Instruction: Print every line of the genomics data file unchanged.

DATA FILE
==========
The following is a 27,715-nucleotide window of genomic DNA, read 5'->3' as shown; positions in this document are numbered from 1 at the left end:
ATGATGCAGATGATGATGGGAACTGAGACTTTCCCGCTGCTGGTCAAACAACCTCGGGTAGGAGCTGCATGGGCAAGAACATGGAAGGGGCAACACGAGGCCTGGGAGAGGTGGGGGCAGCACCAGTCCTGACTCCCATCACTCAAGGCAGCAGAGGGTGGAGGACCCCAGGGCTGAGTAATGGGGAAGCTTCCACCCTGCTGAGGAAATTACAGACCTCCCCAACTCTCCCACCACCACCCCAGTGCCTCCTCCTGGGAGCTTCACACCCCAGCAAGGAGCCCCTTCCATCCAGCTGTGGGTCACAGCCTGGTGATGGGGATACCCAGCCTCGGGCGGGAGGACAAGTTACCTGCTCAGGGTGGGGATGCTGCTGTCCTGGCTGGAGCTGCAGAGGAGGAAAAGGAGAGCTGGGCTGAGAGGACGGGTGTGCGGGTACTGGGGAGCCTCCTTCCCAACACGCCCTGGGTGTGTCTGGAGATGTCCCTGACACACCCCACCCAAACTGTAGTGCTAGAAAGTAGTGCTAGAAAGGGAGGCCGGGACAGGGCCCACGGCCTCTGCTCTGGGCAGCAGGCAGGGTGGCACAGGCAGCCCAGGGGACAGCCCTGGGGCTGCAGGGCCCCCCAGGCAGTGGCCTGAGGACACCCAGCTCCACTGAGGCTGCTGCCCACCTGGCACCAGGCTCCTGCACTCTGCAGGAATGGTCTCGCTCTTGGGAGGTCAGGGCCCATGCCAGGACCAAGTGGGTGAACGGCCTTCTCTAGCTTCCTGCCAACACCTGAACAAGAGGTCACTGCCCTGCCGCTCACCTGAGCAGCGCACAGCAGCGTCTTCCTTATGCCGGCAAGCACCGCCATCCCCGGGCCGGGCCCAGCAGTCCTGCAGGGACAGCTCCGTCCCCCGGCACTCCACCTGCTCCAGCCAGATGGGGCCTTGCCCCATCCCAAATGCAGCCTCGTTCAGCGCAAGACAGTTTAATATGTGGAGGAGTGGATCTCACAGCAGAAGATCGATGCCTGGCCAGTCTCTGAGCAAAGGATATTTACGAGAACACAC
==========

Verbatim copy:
The following is a 27,715-nucleotide window of genomic DNA, read 5'->3' as shown; positions in this document are numbered from 1 at the left end:
ATGATGCAGATGATGATGGGAACTGAGACTTTCCCGCTGCTGGTCAAACAACCTCGGGTAGGAGCTGCATGGGCAAGAACATGGAAGGGGCAACACGAGGCCTGGGAGAGGTGGGGGCAGCACCAGTCCTGACTCCCATCACTCAAGGCAGCAGAGGGTGGAGGACCCCAGGGCTGAGTAATGGGGAAGCTTCCACCCTGCTGAGGAAATTACAGACCTCCCCAACTCTCCCACCACCACCCCAGTGCCTCCTCCTGGGAGCTTCACACCCCAGCAAGGAGCCCCTTCCATCCAGCTGTGGGTCACAGCCTGGTGATGGGGATACCCAGCCTCGGGCGGGAGGACAAGTTACCTGCTCAGGGTGGGGATGCTGCTGTCCTGGCTGGAGCTGCAGAGGAGGAAAAGGAGAGCTGGGCTGAGAGGACGGGTGTGCGGGTACTGGGGAGCCTCCTTCCCAACACGCCCTGGGTGTGTCTGGAGATGTCCCTGACACACCCCACCCAAACTGTAGTGCTAGAAAGTAGTGCTAGAAAGGGAGGCCGGGACAGGGCCCACGGCCTCTGCTCTGGGCAGCAGGCAGGGTGGCACAGGCAGCCCAGGGGACAGCCCTGGGGCTGCAGGGCCCCCCAGGCAGTGGCCTGAGGACACCCAGCTCCACTGAGGCTGCTGCCCACCTGGCACCAGGCTCCTGCACTCTGCAGGAATGGTCTCGCTCTTGGGAGGTCAGGGCCCATGCCAGGACCAAGTGGGTGAACGGCCTTCTCTAGCTTCCTGCCAACACCTGAACAAGAGGTCACTGCCCTGCCGCTCACCTGAGCAGCGCACAGCAGCGTCTTCCTTATGCCGGCAAGCACCGCCATCCCCGGGCCGGGCCCAGCAGTCCTGCAGGGACAGCTCCGTCCCCCGGCACTCCACCTGCTCCAGCCAGATGGGGCCTTGCCCCATCCCAAATGCAGCCTCGTTCAGCGCAAGACAGTTTAATATGTGGAGGAGTGGATCTCACAGCAGAAGATCGATGCCTGGCCAGTCTCTGAGCAAAGGATATTTACGAGAACACAC